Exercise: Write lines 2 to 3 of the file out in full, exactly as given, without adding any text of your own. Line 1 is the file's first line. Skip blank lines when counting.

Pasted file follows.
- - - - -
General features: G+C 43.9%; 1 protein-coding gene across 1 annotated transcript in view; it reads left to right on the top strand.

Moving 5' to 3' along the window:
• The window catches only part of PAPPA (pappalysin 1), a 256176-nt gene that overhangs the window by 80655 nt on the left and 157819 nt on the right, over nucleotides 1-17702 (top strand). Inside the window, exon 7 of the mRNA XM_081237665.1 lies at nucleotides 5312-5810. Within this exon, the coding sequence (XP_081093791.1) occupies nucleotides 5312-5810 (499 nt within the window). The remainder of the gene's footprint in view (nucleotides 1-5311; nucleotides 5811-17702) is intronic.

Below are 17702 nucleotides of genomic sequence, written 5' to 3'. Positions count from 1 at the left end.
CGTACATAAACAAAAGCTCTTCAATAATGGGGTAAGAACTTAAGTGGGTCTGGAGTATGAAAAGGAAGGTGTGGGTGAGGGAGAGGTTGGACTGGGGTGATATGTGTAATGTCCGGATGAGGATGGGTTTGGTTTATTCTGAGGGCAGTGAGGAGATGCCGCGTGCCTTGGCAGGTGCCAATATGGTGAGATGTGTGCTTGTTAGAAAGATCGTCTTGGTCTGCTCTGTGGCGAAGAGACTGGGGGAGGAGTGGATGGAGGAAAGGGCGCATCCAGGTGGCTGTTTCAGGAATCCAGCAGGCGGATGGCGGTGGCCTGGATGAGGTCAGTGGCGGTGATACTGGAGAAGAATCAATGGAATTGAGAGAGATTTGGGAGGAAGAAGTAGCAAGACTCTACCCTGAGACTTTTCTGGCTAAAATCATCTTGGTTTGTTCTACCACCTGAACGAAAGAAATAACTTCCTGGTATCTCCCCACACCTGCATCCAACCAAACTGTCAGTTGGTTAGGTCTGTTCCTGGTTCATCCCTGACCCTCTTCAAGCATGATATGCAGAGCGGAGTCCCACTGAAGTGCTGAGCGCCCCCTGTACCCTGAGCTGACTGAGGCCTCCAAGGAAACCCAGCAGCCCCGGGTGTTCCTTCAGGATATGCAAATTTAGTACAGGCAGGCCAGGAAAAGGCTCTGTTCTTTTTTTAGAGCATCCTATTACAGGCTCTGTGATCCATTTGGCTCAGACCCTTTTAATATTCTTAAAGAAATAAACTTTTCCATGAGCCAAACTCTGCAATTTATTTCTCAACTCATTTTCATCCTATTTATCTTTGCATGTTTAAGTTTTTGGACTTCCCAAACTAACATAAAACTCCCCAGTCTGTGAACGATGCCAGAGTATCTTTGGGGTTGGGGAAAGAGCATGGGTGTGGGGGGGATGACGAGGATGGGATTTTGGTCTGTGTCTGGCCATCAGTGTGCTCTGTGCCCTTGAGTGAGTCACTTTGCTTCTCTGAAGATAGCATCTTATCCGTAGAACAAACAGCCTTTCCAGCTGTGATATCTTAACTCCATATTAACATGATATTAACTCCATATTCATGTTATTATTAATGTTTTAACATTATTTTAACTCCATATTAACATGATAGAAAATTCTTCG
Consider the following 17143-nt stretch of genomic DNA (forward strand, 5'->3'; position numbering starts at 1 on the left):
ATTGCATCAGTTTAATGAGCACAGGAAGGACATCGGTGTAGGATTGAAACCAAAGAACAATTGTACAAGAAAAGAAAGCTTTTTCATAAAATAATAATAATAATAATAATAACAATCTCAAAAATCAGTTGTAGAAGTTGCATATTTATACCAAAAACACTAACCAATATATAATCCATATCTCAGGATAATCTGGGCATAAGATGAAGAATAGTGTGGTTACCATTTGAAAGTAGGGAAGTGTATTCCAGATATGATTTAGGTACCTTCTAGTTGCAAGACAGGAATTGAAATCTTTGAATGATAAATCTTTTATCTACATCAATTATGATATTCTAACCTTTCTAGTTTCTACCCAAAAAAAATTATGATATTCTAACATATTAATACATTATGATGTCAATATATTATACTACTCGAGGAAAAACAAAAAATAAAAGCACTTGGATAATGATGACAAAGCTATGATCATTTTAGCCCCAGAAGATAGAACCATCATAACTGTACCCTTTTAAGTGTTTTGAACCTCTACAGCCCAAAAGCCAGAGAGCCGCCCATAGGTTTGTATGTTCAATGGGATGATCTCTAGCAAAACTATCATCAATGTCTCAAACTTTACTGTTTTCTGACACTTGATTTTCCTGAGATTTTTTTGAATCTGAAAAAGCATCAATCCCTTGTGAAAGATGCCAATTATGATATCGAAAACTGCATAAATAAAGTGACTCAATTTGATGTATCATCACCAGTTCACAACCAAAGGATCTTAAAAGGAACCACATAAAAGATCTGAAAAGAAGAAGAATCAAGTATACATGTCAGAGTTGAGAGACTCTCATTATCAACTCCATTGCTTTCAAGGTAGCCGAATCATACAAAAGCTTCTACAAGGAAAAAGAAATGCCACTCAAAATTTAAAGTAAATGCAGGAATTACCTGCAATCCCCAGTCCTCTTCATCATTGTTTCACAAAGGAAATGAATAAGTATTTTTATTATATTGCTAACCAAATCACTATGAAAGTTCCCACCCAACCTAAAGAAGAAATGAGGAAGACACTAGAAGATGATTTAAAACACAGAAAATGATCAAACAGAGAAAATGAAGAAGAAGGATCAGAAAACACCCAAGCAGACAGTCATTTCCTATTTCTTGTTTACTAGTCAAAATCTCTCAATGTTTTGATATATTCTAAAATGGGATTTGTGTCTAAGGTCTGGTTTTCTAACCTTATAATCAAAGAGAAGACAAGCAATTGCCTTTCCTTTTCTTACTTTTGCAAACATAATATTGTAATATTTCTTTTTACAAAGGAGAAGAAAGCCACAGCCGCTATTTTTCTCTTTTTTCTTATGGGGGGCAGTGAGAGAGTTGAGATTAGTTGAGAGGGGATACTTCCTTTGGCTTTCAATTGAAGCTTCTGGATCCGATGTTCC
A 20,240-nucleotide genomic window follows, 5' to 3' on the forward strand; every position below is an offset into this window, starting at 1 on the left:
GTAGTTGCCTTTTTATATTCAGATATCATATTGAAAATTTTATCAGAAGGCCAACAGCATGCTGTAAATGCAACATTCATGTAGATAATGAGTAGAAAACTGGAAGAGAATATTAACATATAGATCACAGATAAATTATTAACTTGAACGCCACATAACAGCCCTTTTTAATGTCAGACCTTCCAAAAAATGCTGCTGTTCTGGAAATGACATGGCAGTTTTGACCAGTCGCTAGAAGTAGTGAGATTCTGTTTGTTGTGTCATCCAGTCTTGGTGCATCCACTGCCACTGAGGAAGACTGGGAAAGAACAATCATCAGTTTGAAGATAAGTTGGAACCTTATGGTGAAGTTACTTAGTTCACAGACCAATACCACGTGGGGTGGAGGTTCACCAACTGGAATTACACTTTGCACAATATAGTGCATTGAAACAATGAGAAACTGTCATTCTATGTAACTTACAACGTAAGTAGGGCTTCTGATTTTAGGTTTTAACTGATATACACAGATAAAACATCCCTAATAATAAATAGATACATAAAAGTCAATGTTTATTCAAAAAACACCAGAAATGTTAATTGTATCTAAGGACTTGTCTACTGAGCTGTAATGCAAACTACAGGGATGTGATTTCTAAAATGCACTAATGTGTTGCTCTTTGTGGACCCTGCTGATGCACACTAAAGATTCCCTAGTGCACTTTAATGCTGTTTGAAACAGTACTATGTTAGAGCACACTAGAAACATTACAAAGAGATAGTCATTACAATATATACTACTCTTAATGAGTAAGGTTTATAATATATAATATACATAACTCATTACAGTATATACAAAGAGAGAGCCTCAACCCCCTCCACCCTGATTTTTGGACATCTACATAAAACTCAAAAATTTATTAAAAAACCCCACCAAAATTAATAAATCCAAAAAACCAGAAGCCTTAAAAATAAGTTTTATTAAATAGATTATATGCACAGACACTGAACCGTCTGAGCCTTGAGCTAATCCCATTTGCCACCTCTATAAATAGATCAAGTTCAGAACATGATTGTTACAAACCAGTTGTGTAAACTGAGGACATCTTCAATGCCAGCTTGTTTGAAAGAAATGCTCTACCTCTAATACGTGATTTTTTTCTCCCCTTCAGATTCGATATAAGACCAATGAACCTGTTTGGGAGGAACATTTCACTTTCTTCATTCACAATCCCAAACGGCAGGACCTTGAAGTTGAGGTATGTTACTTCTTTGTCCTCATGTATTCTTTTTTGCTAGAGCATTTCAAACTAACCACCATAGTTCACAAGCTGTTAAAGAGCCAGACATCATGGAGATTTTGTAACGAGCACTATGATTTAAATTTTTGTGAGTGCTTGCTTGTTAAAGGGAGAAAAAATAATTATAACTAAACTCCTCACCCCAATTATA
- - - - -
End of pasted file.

Moving 5' to 3' along the window:
• The window catches only part of PAPPA (pappalysin 1), a 256176-nt gene that overhangs the window by 80655 nt on the left and 157819 nt on the right, over nucleotides 1-17702 (top strand). Inside the window, exon 7 of the mRNA XM_081237665.1 lies at nucleotides 5312-5810. Within this exon, the coding sequence (XP_081093791.1) occupies nucleotides 5312-5810 (499 nt within the window). The remainder of the gene's footprint in view (nucleotides 1-5311; nucleotides 5811-17702) is intronic.